converted this private house into a tavern, and employed L. C. KEELER to
manage it. Since then the most prominent landlords have been Reuben WICKWARE,
Daniel ISHAM, George TOBEY, Platt GAGE, and Elmer COLLINS. Lewis OSIER,
who was here about six years, immediately preceded the present proprietor.
Mr. MUZZEY opened the house on the 24th of April, 1885.
The only saw-mill now in operation in Monkton is in the northeast
part of the town, operated by C. NASH, who built up an old dismantled mill
about a year ago. He runs a small provender mill there too. The Kaolin
Works have been under the management of B. F. GOSS, of Vergennes, since
1864; first as B. F. GOSS, then GOSS & TALBOTT, and finally, as it
still remains, GOSS & GLEASON (C. J. GLEASON, of Montpelier, being
the partner). The works employ thirteen men, with an average product of
1,500 tons per annum. The kaolin is used principally as a "filling " in
the manufacture of paper. A large proportion of their product is sold in
New York. The store building now occupied by F. H. DEAN at the village
was erected, as we have just seen, by William KINGSLEY. Mr. DEAN has traded
here since January, 1879, succeeding H. O. SMITH, who had been here for
over twenty years. His father, Timothy SMITH, preceded him for many years.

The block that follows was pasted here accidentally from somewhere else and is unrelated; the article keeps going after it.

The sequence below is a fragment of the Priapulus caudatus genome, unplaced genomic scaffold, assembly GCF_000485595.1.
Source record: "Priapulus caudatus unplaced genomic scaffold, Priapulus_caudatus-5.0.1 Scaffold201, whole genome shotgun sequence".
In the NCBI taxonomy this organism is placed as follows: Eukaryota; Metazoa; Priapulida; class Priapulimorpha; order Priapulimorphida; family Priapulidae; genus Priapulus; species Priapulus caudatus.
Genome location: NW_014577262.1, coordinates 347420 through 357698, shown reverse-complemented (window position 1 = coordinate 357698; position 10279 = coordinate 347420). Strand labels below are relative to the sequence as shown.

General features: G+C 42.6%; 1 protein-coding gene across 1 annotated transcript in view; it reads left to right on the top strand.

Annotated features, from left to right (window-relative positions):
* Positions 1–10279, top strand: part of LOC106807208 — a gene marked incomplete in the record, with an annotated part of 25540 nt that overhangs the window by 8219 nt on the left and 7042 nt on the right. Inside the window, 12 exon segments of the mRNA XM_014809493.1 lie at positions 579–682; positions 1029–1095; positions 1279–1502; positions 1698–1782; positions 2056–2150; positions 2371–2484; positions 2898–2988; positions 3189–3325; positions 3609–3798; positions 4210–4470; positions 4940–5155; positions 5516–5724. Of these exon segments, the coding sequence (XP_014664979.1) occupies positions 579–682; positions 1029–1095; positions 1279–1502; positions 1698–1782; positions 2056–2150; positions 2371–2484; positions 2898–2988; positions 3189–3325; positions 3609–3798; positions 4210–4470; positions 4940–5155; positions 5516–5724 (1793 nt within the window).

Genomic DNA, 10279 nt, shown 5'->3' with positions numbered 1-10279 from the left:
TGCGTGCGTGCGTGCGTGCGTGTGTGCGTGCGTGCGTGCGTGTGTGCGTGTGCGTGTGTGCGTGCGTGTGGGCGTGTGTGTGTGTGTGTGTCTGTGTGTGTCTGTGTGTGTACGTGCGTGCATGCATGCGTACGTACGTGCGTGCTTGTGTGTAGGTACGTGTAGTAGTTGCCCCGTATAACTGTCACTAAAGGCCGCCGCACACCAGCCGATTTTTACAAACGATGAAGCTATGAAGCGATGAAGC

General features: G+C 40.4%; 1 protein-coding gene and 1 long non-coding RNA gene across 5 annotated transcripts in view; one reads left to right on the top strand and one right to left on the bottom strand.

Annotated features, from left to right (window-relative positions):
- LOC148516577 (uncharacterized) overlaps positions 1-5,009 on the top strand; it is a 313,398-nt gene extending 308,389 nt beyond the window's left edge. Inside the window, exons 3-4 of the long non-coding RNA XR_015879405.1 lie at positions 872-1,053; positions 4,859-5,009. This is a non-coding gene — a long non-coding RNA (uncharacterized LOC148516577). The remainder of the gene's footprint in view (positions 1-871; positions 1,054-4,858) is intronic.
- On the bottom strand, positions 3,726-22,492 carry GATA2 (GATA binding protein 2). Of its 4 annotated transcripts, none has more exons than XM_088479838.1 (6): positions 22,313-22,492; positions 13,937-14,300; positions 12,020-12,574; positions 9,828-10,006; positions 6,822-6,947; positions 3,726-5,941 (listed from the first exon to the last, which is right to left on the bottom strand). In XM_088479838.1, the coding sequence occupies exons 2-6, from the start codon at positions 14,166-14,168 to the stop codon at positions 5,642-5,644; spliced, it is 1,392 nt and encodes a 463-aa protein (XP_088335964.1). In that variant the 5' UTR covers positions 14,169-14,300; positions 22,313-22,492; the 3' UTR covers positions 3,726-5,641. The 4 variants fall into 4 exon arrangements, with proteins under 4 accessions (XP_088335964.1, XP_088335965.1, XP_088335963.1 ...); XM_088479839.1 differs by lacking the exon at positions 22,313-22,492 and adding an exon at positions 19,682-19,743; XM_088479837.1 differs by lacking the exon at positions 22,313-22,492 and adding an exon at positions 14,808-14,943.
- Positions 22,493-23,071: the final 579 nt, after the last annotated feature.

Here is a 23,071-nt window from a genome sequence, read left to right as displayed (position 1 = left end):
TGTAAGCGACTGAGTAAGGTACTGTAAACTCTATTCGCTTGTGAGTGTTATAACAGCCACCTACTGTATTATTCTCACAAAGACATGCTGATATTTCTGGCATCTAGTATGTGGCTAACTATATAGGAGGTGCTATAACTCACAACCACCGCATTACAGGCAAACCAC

H. W. CLIFFORD has kept a store at the Ridge for about a year.
There is but one physician now in practice in town. Dr. O. L. NIMBLET
was born on the 16th of January, 1832, in Monkton, on the place still occupied
by his mother, Althea (WILLIAMS) NIMBLET. He studied medicine with Dr.
P. C. BALLOU, then of Monkton (who died October 1, 1884), after which he
attended the medical department of Dartmouth College. He was afterward
graduated from the University of Vermont, at Burlington, on the 5th of
June, 1854. He came here at once to practice. In August, 1853, he married
Sarah V. MASON, of Starksboro. He is now living with his second wife, formerly
Mrs. E. C. WELLER, of Monkton, whom he married on the 2d of January, 1886.
His father, Hosea NIMBLET, came to Monkton not long after 1820, and after
working out a while by the month, located on the place now occupied by
his widow. Hosea NIMBLET died on the 8th of August, 1879, aged seventy-nine
years and three months.
One of the earliest postmasters in the village, or Borough, as we
have been calling it, was Edmund COLLINS, who had the office a number of
years. Charles DEAN also had the office many years. Daniel DEAN, T. C.
SMITH, Ira LADD, and Harrison SMITH brought the office down to 1879, when
the present incumbent, F. H. DEAN, was appointed. The first postmaster
at Monkton Ridge was Dr. Philip C. BALLOU, who held the office a few years,
until his death in 1884. Fred SKIFF followed him, but under the present
administration gave place to Arthur BIDWELL, who holds it now.